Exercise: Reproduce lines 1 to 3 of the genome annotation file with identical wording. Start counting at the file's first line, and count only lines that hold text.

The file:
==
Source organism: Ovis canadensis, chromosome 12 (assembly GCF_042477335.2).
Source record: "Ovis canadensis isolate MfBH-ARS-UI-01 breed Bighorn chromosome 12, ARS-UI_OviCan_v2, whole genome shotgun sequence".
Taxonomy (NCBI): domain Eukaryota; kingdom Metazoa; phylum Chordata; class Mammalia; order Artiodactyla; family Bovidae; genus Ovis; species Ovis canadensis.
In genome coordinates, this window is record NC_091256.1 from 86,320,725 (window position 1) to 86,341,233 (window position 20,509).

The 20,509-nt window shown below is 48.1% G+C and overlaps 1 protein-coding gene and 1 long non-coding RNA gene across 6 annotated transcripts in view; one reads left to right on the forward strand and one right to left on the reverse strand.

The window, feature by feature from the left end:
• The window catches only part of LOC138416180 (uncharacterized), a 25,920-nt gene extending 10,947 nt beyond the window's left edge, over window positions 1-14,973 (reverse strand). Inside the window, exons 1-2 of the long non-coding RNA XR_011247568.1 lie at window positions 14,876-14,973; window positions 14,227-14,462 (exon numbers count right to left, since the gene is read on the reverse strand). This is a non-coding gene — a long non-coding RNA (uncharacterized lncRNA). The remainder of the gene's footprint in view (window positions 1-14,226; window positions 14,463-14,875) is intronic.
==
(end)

Source organism: Ovis canadensis, chromosome 12 (assembly GCF_042477335.2).
Source record: "Ovis canadensis isolate MfBH-ARS-UI-01 breed Bighorn chromosome 12, ARS-UI_OviCan_v2, whole genome shotgun sequence".
Taxonomy (NCBI): domain Eukaryota; kingdom Metazoa; phylum Chordata; class Mammalia; order Artiodactyla; family Bovidae; genus Ovis; species Ovis canadensis.